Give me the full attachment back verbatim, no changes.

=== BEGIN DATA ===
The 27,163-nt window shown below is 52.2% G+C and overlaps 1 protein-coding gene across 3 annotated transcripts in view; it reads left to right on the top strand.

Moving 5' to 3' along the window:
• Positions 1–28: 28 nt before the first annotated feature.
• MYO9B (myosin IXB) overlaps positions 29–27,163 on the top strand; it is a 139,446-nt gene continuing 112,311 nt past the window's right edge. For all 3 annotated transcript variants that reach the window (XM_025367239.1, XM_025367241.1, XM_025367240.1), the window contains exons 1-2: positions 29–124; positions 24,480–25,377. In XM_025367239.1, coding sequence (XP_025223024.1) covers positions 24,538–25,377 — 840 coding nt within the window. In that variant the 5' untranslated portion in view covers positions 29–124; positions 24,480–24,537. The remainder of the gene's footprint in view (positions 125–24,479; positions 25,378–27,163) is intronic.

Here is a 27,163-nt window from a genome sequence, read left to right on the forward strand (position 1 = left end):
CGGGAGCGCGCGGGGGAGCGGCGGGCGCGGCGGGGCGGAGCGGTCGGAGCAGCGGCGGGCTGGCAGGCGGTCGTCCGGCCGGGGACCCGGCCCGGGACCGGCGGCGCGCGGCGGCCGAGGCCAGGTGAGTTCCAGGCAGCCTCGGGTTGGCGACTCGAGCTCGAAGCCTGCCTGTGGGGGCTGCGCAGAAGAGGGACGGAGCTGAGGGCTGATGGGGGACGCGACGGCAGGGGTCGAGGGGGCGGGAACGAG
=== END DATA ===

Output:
The 27,163-nt window shown below is 52.2% G+C and overlaps 1 protein-coding gene across 3 annotated transcripts in view; it reads left to right on the top strand.

Moving 5' to 3' along the window:
• Positions 1–28: 28 nt before the first annotated feature.
• MYO9B (myosin IXB) overlaps positions 29–27,163 on the top strand; it is a 139,446-nt gene continuing 112,311 nt past the window's right edge. For all 3 annotated transcript variants that reach the window (XM_025367239.1, XM_025367241.1, XM_025367240.1), the window contains exons 1-2: positions 29–124; positions 24,480–25,377. In XM_025367239.1, coding sequence (XP_025223024.1) covers positions 24,538–25,377 — 840 coding nt within the window. In that variant the 5' untranslated portion in view covers positions 29–124; positions 24,480–24,537. The remainder of the gene's footprint in view (positions 125–24,479; positions 25,378–27,163) is intronic.

Here is a 27,163-nt window from a genome sequence, read left to right on the forward strand (position 1 = left end):
CGGGAGCGCGCGGGGGAGCGGCGGGCGCGGCGGGGCGGAGCGGTCGGAGCAGCGGCGGGCTGGCAGGCGGTCGTCCGGCCGGGGACCCGGCCCGGGACCGGCGGCGCGCGGCGGCCGAGGCCAGGTGAGTTCCAGGCAGCCTCGGGTTGGCGACTCGAGCTCGAAGCCTGCCTGTGGGGGCTGCGCAGAAGAGGGACGGAGCTGAGGGCTGATGGGGGACGCGACGGCAGGGGTCGAGGGGGCGGGAACGAG